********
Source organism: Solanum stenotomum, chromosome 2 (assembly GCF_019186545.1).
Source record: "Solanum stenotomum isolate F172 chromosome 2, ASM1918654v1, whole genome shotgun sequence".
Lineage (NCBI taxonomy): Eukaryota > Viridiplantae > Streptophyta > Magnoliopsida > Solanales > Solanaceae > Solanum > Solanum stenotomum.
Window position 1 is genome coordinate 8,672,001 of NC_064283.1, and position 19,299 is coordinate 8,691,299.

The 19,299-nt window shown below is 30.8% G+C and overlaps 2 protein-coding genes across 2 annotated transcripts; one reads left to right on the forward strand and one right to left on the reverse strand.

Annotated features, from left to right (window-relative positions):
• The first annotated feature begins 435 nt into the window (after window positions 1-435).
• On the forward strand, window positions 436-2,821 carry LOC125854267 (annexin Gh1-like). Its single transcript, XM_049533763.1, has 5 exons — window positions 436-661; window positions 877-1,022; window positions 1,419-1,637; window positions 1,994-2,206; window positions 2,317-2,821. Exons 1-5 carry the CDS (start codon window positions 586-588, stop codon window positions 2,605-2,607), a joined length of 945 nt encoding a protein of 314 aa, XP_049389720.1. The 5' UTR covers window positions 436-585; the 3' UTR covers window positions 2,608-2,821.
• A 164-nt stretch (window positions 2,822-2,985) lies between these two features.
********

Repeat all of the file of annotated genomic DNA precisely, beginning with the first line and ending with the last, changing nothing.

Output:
Source organism: Solanum stenotomum, chromosome 2 (assembly GCF_019186545.1).
Source record: "Solanum stenotomum isolate F172 chromosome 2, ASM1918654v1, whole genome shotgun sequence".
Lineage (NCBI taxonomy): Eukaryota > Viridiplantae > Streptophyta > Magnoliopsida > Solanales > Solanaceae > Solanum > Solanum stenotomum.
Window position 1 is genome coordinate 8,672,001 of NC_064283.1, and position 19,299 is coordinate 8,691,299.

The 19,299-nt window shown below is 30.8% G+C and overlaps 2 protein-coding genes across 2 annotated transcripts; one reads left to right on the forward strand and one right to left on the reverse strand.

Annotated features, from left to right (window-relative positions):
• The first annotated feature begins 435 nt into the window (after window positions 1-435).
• On the forward strand, window positions 436-2,821 carry LOC125854267 (annexin Gh1-like). Its single transcript, XM_049533763.1, has 5 exons — window positions 436-661; window positions 877-1,022; window positions 1,419-1,637; window positions 1,994-2,206; window positions 2,317-2,821. Exons 1-5 carry the CDS (start codon window positions 586-588, stop codon window positions 2,605-2,607), a joined length of 945 nt encoding a protein of 314 aa, XP_049389720.1. The 5' UTR covers window positions 436-585; the 3' UTR covers window positions 2,608-2,821.
• A 164-nt stretch (window positions 2,822-2,985) lies between these two features.